Once an inmate is in school, he will remain there until he completes his GED, paroles or is kicked out due to behavioral problems.  I have known students who were fortunate to get into the GED program with many years to go before their ERD.  They got into school because the facility had a short waiting list at some point.  Once in the program they remained there because they couldn’t or wouldn’t put in the effort to study and pass the GED exams.  There is no time limit in which to complete the program except for parole.  I have known men who spent over ten years in school without making any progress towards or completing any of the GED test subjects.  Students take quarterly standardized tests to measure their progress or the lack of progress.  The teachers are supposed to write regular progress reports and generate educational plans for each student to monitor their progress and set goals to help them achieve.  Unfortunately, like so many other things in the MDOC it isn’t worth the paper it’s printed on.  The students most motivated and capable of earning their GED will do so in six months to a year.  The rest will be stuck in a form of purgatory, either hoping to win the lottery and pass the GED exams by luck or they are simply waiting out their time until they parole.

Students in the GED or Vocational education programs are paid $0.56 per school day to attend class.  Students aren’t eligible to hold other jobs except in cases of institutional need, which I never saw.  On average a student makes $12 a month.  Just enough to keep them above indigent status, but unable to afford even the basic necessary hygiene items in the commissary.  If a student gets expelled from school, he is not eligible to work.  So, unless the student has some form of family support he must survive by hustling, theft or simply try to survive on nothing but chow hall food and state soap.

Some men that were required to attend school had worked for many years without an education maintaining steady employment or even a career prior to incarceration.  I have also known older men who were over the age of 65 that would be eligible to Social Security retirement benefits out in the world that were forced to attend class.  Policy clearly stated that both of these circumstances made the men eligible for exemption, but as with so many other situations in the MDOC policy and procedure were not the same.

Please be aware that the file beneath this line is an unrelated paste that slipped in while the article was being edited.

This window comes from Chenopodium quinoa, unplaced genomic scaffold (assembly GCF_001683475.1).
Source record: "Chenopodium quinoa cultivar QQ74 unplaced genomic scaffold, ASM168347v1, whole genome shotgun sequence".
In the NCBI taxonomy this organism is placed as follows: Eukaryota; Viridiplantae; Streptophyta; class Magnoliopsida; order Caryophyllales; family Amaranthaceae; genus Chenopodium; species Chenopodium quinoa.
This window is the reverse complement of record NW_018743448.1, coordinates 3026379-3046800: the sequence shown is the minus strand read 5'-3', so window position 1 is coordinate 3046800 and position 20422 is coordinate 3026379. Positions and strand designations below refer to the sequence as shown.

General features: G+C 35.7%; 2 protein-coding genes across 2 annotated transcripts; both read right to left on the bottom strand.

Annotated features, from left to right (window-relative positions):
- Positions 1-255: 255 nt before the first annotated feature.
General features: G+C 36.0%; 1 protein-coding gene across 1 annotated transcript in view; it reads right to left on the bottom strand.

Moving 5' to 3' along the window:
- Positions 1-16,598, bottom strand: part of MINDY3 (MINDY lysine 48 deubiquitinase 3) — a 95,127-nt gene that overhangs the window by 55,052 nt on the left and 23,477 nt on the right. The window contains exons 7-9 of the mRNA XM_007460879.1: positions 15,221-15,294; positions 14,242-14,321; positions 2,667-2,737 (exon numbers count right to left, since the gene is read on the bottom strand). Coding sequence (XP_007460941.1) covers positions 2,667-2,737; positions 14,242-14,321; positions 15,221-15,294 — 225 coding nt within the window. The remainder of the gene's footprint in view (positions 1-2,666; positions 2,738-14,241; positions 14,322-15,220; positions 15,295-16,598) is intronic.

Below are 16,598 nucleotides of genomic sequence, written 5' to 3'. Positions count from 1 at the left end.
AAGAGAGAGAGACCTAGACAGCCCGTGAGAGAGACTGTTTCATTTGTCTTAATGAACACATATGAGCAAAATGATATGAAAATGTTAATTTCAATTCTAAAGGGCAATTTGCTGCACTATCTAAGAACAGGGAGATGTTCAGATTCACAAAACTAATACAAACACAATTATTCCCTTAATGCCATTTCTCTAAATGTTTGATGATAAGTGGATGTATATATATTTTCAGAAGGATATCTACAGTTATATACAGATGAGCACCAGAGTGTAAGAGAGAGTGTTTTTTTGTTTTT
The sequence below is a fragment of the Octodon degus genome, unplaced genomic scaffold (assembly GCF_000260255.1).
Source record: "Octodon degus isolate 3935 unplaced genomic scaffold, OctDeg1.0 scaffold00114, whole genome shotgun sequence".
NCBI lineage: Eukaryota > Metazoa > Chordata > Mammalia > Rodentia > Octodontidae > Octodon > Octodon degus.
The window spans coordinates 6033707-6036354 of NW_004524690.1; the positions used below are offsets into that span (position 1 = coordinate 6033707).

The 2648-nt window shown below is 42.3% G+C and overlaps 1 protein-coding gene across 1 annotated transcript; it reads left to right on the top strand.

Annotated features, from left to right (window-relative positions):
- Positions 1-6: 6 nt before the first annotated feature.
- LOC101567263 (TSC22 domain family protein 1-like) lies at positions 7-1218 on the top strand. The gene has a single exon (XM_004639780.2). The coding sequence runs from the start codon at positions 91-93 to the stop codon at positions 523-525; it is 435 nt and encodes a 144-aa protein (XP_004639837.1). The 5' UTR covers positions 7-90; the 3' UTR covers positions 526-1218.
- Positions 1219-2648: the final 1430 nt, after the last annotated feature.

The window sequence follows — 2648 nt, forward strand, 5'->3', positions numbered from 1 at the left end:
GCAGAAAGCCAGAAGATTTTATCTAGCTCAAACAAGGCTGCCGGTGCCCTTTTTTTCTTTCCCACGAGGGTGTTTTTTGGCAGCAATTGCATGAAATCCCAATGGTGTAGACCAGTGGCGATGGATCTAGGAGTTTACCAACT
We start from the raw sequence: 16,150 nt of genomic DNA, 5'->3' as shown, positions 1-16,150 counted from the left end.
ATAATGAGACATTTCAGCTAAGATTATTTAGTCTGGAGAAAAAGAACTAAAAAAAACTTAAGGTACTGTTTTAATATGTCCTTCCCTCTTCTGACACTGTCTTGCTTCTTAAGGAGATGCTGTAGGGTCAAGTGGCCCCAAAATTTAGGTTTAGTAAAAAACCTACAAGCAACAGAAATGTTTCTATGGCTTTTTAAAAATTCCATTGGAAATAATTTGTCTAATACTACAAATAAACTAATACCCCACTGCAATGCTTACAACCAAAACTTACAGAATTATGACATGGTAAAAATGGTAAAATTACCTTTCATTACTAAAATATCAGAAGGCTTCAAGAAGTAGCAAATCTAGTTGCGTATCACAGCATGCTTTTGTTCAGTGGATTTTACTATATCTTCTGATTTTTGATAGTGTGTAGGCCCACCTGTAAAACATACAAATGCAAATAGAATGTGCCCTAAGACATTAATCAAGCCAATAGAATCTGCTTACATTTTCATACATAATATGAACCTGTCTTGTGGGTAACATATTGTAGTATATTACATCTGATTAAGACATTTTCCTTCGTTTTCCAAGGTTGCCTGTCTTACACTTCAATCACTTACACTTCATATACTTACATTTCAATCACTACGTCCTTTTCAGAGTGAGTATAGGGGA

The prison GED classes are not like traditional primary or secondary school classes.  There is a mishmash of individuals at different places in their educational journey randomly placed into classrooms.  Teachers don’t actually teach but rather take attendance, process paperwork, and try to keep the peace while trying not to be stolen blind.  The GED program is a learn at your own pace, self-taught program where teachers and tutors work with students to develop a course of study, however it is solely up to the student whether or not they will do any work.  The tutors are available to help one-on-one for those who would avail themselves of the service.  Many students choose to attempt to go it alone and never seek assistance even though they have only elementary school grade levels in reading and math skills and are completely unable to be self-taught.  I think that in some cases it was pride.  Men who wouldn’t ask for help because they thought of themselves as “grown assed men” and not kids who could take care of themselves preferring to fail on their own than ask for help from anyone.

Only a small percentage of the students who come into the classroom with an early elementary grade level education will complete the GED.  Most students who complete the GED already score in the Middle/High school level on standardized TABE (Test of Adult Basic Education) tests which are administered quarterly to all students in school.  These students may only be in school for 1-2 years and graduate.  The result is a very limited turnover rate and the accumulation of poor students clogging up the limited number of available slots in the GED program.

Just as a school must maintain a proper learning environment to encourage students to excel the MDOC needs to create a proper learning environment if they expect to have success with its educational program.  This goes beyond the school environment, if the home environment does not support and encourage education then no amount of school effort will be sufficient.  Likewise unless the MDOC addresses the environment in the housing units, no amount of programming effort will succeed.  Desks, lighting, noise, access to educational resources, distraction from non-students all are issues in the housing units.  At some facilities the MDOC has begun a program of placing vocational education students into designated housing units.  The intent is to create a better living environment that will compliment the learning environment.  The same should be done for ABE/GED students because they need to study outside of the classroom to be successful.  One and a half hours a day in class is not enough time dedicated to academics.  They need mandatory study halls equal to class time or at the least a housing unit environment in which they can study.  Classes need to be taught, not self-taught for Adult Basic Education (ABE) students with reading levels below the 6th grade.  Separate ABE and GED into separate classrooms.  Place more emphasis on reading.  Inmates can’t get anything out of the parole board mandated programing if they can’t read and write.  Do not disrupt class time with other call-outs to medical or other programs by blocking out times in the morning/afternoon for class/study.